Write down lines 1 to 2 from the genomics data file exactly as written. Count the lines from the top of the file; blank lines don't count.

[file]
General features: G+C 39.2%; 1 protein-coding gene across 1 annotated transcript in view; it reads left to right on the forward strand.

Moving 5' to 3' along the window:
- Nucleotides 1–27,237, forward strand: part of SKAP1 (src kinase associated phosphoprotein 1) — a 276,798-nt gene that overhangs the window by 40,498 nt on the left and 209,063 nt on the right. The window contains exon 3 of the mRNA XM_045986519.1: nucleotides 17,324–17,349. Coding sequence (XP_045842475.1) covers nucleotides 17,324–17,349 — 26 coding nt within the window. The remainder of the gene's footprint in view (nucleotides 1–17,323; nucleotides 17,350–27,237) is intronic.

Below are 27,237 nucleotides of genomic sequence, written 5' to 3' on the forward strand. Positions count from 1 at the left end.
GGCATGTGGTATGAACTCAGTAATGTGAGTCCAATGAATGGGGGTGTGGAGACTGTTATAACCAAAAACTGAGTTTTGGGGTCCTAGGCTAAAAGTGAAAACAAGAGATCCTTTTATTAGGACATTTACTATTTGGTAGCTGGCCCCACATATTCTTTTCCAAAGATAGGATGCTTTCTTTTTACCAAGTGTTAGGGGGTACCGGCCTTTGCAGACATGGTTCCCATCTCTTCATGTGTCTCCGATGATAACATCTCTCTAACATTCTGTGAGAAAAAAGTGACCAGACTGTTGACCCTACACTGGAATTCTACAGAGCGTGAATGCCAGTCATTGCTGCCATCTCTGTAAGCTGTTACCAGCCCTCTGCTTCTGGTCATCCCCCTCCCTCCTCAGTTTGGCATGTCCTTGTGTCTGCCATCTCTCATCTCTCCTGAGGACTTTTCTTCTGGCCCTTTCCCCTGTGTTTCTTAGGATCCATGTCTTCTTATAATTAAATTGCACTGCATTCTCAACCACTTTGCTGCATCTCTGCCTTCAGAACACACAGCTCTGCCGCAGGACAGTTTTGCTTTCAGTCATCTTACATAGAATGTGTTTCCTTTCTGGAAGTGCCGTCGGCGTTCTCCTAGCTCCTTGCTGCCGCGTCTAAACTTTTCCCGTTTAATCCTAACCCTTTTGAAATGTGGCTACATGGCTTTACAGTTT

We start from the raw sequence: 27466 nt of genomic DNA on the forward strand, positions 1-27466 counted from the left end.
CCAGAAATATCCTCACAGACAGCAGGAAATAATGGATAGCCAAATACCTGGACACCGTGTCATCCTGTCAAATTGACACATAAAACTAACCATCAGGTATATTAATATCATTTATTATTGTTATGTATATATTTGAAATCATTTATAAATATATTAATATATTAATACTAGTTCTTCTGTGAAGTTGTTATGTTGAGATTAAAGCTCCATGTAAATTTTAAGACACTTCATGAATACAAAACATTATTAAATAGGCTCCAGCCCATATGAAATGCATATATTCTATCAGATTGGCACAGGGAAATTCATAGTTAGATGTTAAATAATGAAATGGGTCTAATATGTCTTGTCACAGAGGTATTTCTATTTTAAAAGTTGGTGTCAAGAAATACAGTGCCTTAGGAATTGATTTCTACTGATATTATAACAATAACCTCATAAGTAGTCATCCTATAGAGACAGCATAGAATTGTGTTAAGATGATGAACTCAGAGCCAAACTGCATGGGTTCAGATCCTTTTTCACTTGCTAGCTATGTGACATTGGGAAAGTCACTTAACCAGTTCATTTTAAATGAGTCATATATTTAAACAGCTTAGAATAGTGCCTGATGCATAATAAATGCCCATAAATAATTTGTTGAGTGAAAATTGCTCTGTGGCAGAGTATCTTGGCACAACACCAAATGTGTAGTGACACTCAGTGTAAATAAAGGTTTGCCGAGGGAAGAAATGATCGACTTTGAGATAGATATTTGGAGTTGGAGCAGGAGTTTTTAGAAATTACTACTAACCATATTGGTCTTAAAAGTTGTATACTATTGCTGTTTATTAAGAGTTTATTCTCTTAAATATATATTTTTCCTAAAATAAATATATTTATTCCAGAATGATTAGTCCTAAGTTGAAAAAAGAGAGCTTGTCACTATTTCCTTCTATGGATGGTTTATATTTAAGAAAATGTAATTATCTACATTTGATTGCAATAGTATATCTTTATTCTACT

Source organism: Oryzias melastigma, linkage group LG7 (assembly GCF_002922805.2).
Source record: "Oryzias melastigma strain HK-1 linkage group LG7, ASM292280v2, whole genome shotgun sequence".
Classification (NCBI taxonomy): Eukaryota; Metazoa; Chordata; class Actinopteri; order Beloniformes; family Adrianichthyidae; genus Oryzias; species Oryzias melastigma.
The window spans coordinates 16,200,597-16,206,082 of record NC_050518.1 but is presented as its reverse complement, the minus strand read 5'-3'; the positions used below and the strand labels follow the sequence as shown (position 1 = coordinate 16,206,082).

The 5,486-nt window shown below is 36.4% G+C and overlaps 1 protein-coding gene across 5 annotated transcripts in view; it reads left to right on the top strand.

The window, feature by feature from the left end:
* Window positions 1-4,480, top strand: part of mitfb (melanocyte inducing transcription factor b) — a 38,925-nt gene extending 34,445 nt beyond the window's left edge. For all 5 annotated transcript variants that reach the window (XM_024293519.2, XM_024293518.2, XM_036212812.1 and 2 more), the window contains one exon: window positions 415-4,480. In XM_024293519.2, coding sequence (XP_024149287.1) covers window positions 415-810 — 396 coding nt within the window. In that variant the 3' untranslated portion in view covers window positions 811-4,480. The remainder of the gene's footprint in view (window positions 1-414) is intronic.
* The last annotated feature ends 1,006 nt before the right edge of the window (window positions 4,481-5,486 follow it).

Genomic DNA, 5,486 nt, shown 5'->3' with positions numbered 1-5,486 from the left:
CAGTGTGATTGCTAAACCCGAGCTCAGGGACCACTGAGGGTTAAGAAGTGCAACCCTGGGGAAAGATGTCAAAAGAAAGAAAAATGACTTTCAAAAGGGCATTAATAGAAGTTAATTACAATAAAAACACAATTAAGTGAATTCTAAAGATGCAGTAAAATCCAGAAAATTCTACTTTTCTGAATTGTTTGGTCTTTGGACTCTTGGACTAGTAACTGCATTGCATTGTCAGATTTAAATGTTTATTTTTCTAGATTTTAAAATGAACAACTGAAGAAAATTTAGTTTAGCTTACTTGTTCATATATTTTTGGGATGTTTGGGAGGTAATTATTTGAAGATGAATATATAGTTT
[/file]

General features: G+C 39.2%; 1 protein-coding gene across 1 annotated transcript in view; it reads left to right on the forward strand.

Moving 5' to 3' along the window: